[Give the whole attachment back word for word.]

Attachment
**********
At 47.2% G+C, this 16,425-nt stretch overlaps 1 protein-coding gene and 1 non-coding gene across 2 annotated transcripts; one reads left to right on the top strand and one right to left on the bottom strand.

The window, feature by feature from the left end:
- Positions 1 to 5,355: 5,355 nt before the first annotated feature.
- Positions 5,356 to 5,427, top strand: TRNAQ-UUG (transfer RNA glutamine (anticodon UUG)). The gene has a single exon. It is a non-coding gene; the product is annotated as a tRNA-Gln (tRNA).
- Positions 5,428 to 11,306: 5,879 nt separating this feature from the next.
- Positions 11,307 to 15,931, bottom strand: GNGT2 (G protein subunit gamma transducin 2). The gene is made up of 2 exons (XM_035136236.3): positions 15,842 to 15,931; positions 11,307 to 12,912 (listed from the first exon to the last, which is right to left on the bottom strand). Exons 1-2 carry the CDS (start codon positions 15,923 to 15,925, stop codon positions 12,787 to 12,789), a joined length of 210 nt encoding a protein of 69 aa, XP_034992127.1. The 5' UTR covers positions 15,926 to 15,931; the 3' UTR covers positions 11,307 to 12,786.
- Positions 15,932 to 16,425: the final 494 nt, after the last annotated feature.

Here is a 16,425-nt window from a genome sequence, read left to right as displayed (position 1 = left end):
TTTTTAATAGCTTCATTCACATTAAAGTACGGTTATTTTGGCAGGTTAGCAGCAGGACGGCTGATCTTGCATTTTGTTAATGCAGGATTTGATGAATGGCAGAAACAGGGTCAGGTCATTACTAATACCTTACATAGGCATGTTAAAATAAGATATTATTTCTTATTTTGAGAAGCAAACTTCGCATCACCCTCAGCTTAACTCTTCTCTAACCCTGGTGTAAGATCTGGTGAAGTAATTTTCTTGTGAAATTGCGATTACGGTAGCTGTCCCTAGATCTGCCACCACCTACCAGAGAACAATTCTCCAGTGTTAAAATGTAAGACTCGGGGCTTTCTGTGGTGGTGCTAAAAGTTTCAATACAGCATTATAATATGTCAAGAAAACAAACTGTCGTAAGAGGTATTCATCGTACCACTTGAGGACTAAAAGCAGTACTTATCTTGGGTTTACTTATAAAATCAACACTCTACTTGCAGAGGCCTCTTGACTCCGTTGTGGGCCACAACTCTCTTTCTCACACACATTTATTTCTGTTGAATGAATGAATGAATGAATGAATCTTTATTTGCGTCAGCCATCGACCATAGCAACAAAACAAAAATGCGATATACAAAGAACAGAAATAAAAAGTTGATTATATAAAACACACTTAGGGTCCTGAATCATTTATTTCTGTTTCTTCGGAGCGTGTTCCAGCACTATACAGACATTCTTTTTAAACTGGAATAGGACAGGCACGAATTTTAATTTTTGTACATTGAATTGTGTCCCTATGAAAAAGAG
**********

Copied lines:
At 47.2% G+C, this 16,425-nt stretch overlaps 1 protein-coding gene and 1 non-coding gene across 2 annotated transcripts; one reads left to right on the top strand and one right to left on the bottom strand.

The window, feature by feature from the left end:
- Positions 1 to 5,355: 5,355 nt before the first annotated feature.
- Positions 5,356 to 5,427, top strand: TRNAQ-UUG (transfer RNA glutamine (anticodon UUG)). The gene has a single exon. It is a non-coding gene; the product is annotated as a tRNA-Gln (tRNA).
- Positions 5,428 to 11,306: 5,879 nt separating this feature from the next.
- Positions 11,307 to 15,931, bottom strand: GNGT2 (G protein subunit gamma transducin 2). The gene is made up of 2 exons (XM_035136236.3): positions 15,842 to 15,931; positions 11,307 to 12,912 (listed from the first exon to the last, which is right to left on the bottom strand). Exons 1-2 carry the CDS (start codon positions 15,923 to 15,925, stop codon positions 12,787 to 12,789), a joined length of 210 nt encoding a protein of 69 aa, XP_034992127.1. The 5' UTR covers positions 15,926 to 15,931; the 3' UTR covers positions 11,307 to 12,786.
- Positions 15,932 to 16,425: the final 494 nt, after the last annotated feature.

Here is a 16,425-nt window from a genome sequence, read left to right as displayed (position 1 = left end):
TTTTTAATAGCTTCATTCACATTAAAGTACGGTTATTTTGGCAGGTTAGCAGCAGGACGGCTGATCTTGCATTTTGTTAATGCAGGATTTGATGAATGGCAGAAACAGGGTCAGGTCATTACTAATACCTTACATAGGCATGTTAAAATAAGATATTATTTCTTATTTTGAGAAGCAAACTTCGCATCACCCTCAGCTTAACTCTTCTCTAACCCTGGTGTAAGATCTGGTGAAGTAATTTTCTTGTGAAATTGCGATTACGGTAGCTGTCCCTAGATCTGCCACCACCTACCAGAGAACAATTCTCCAGTGTTAAAATGTAAGACTCGGGGCTTTCTGTGGTGGTGCTAAAAGTTTCAATACAGCATTATAATATGTCAAGAAAACAAACTGTCGTAAGAGGTATTCATCGTACCACTTGAGGACTAAAAGCAGTACTTATCTTGGGTTTACTTATAAAATCAACACTCTACTTGCAGAGGCCTCTTGACTCCGTTGTGGGCCACAACTCTCTTTCTCACACACATTTATTTCTGTTGAATGAATGAATGAATGAATGAATCTTTATTTGCGTCAGCCATCGACCATAGCAACAAAACAAAAATGCGATATACAAAGAACAGAAATAAAAAGTTGATTATATAAAACACACTTAGGGTCCTGAATCATTTATTTCTGTTTCTTCGGAGCGTGTTCCAGCACTATACAGACATTCTTTTTAAACTGGAATAGGACAGGCACGAATTTTAATTTTTGTACATTGAATTGTGTCCCTATGAAAAAGAG